Ronny Solberg has been the CEO of Adjaristsqali Georgia LLC (AGL) for the past year. His company is building the Shuakhevi Hydropower Project (HPP) – one of the largest infrastructure investments in Georgia, with a total investment of USD 416 million.
Mr. Solberg is from Norway and has worked in the upper management of a variety of companies in the hydropower field.
Mr. Solberg is married with three children. His oldest son is an engineer, and his daughter is studying engineering and planning to work the hydropower sector like her father.
His youngest son is a 19 year-old surfing school student in the middle of a decision-making process with respect to his future profession. Unlike his younger son, Mr. Solberg is a motorbike enthusiast (he has twelve) and avid skier.
He recently visited Goderdzi Pass and believes that the area has solid development potential as a ski resort. In his free time, he also enjoys brewing beer and hosting friends. In Norway, he lives near Oslo in a house at the edge of a forest, though he does not spend much time at home – his work keeps him abroad most of the time.
Mr. Solberg and his wife currently live in Batumi and love being in the city, especially during the off-season. Mr. Solberg enjoys Georgian wine and traveling to different parts of Georgia. This autumn he traveled to Kakheti and was so impressed by Kvareli Lake that he is planning to invite friends to join him there this summer. He is also interested in Georgian fine arts and intends to purchase works from Georgian artists.
How would you describe the team you lead in Georgia?
Our team can overcome any challenge. As you know, the majority of AGL team members are Georgians. When you implement a project in foreign country, it is vitally important to be familiar with the traditions, culture, and environment of the host country – successful communication is not possible otherwise. The first thing I did when I arrived in Georgia was to get to know this country.
Georgia is a fascinating country with a complex culture and extraordinary people, many of whom work with us at AGL. The knowledge, education, experience, and professionalism of these Georgian colleagues has significantly contributed to the success of our project.
To what extent are women represented in your company?
I can proudly say that 60% of the employees in our Batumi office and all of the employees in our Tbilisi office are women. They hold managerial positions and are part of our company’s management team.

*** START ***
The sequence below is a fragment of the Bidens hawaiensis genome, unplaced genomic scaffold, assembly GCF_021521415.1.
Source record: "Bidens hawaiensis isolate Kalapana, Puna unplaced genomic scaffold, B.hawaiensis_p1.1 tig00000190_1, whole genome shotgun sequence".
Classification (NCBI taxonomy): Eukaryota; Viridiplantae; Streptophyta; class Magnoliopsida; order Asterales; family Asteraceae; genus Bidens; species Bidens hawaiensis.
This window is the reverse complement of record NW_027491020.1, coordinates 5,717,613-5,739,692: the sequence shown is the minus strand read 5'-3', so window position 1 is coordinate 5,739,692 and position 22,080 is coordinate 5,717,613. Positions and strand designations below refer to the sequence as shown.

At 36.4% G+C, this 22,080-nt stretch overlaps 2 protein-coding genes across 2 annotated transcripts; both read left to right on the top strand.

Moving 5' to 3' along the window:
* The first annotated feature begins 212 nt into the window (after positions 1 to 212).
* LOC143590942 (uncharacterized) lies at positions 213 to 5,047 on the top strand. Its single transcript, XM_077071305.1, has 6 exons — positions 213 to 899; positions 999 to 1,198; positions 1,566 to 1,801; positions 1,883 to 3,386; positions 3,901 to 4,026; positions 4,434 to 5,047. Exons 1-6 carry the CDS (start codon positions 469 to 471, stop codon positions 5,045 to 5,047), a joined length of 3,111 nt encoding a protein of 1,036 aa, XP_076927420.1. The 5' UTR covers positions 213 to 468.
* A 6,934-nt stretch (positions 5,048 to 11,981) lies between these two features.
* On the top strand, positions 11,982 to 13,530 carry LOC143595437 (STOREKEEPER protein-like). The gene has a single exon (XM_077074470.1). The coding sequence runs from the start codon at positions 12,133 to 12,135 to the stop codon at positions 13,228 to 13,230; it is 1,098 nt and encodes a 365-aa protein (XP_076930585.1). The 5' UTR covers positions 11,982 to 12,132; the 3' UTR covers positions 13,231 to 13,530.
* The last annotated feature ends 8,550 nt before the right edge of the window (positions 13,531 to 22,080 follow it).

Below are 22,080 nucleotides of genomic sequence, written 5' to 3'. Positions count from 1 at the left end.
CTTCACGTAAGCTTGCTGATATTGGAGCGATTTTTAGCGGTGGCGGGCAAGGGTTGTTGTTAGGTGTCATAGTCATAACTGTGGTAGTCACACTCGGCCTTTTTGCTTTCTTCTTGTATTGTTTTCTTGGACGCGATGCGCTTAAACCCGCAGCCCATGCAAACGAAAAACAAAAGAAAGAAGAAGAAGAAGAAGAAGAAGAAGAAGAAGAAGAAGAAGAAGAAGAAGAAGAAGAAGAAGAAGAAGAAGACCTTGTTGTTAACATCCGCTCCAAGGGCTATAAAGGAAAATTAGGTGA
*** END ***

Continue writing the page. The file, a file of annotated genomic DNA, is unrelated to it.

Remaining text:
My work is mostly in the energy field, and therefore we are regularly in touch with specialists in Georgia’s energy sector.
I have been very impressed by the number of knowledgeable women working in the energy field in Georgia, since men are so often overrepresented in this sector. Personally, I would like to see even more women interested in careers in the energy field.
Mr. Solberg, Georgia is a developing country that is gradually implementing modern methods of management in its private companies. You have many years of experience working in managerial positions. In your opinion, what are some of the first steps that a manger needs to take when starting a job?
First of all, you have to study the needs of the company, but I would also like to highlight one other important factor which is crucial for any company to achieve success.
It does not matter whether you manage a large company or small one, whether you are a mid-level manager or top manager, your first step is to build a team where everyone has the chance to make the most of their abilities.
You need to watch and study your team members and enable them to do what they do best. Naturally, this is not a simple process; however, projects cannot be successful without an effective and motivated team.
Many managers still don’t believe that it is important to establish or improve a company’s internal communication channels. How are these being developed in your company?
Communication requires constant improvement and development to keep pace with technological progress. It is very important to keep employees updated about ongoing processes through internal communication channels. They should never get information about the company’s achievements or challenges through external channels.
We use all means of technology at our disposal to achieve this goal. In addition, I believe that face-to-face communication the most effective form of communication, and therefore we often use it.
What advice would you, as a CEO with years of experience, give to Georgian managers?
I believe that a CEO should always feel that a company’s success or failure is their responsibility and never that of an individual employee or team.
Still, it is essential to give employees a sense of responsibility and decision making capacity within the bounds of their abilities and roles. And most importantly, always find time to listen to your employees.